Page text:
- Georgia law enforcement responded to 58,420 domestic violence incidents in 2008.
- A report from the ‘Georgia Commission on Family Violence’ states that there were 834 documented deaths resulting from domestic violence spanning from 2003 to 2009.
Georgia Domestic Violence Laws
In Georgia, the problem of domestic violence is addressed in its Domestic Relations Code (Chapter 13). Included in its definition of what is domestic violence, is property damage, unlawful restraint, trespassing, stalking, battery, and assault. Any family member who knowingly and/or violently violates any protective order is in particular trouble. Moreover violation of a protective order is a misdemeanor in Georgia. An offender can receive as much a 1 full year in prison along with $1,000 in fees.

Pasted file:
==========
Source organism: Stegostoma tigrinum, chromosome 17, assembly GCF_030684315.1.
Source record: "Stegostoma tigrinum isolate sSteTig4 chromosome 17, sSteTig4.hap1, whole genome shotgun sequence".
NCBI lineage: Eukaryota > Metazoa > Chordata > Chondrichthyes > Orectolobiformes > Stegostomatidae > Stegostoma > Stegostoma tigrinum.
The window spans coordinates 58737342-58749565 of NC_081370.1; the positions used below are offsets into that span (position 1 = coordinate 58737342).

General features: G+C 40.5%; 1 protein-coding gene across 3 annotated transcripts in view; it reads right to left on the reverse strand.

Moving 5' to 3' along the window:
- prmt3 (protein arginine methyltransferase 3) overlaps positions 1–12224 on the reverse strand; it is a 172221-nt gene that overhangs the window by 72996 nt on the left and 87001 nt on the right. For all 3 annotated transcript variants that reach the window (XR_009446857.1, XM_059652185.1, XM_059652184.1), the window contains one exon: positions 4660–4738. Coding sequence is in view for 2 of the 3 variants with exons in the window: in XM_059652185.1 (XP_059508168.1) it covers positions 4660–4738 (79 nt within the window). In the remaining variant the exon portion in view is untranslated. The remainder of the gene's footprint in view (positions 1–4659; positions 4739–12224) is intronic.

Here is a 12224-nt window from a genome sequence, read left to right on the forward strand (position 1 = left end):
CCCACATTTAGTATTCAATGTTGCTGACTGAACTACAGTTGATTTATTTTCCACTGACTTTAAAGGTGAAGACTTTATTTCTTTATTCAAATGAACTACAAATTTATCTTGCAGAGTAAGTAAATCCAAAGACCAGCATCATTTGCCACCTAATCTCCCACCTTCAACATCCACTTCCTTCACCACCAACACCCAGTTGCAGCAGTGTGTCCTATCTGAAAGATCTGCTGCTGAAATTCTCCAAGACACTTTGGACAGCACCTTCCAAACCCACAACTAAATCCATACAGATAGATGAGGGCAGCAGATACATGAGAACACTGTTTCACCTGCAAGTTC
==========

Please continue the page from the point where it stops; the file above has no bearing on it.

Protective Orders Can Do This:
- Order a perpetrator to cease and desist from all violent acts, and to stop any harassing or interfering with the stated victim.
- Force a perpetrator to vacate the home and award possession of that property to said victim.
- Force perpetrators to locate suitable housing for accommodating their spouses and/or children, and can award temporary custody of children to the said victim while establishing temporary visitation rights to accommodate the perpetrator.
- Order perpetrators to pay child support or alimony.
- Award the attorney fees and costs.
If you or someone you know wants to learn more about Georgia police protocol in cases of domestic violence, get online and search the Georgia laws governing domestic violence. If you yourself have a domestic violence charge pending, here is what you can expect in regard to penalties –
- Simple battery involving a family member – $5,000 fine and as much as one full year in prison.
- Aggravated Battery – 25 to 50 years.
- Aggravated Assault – 3 to 20 years.
Domestic Violence False Accusations: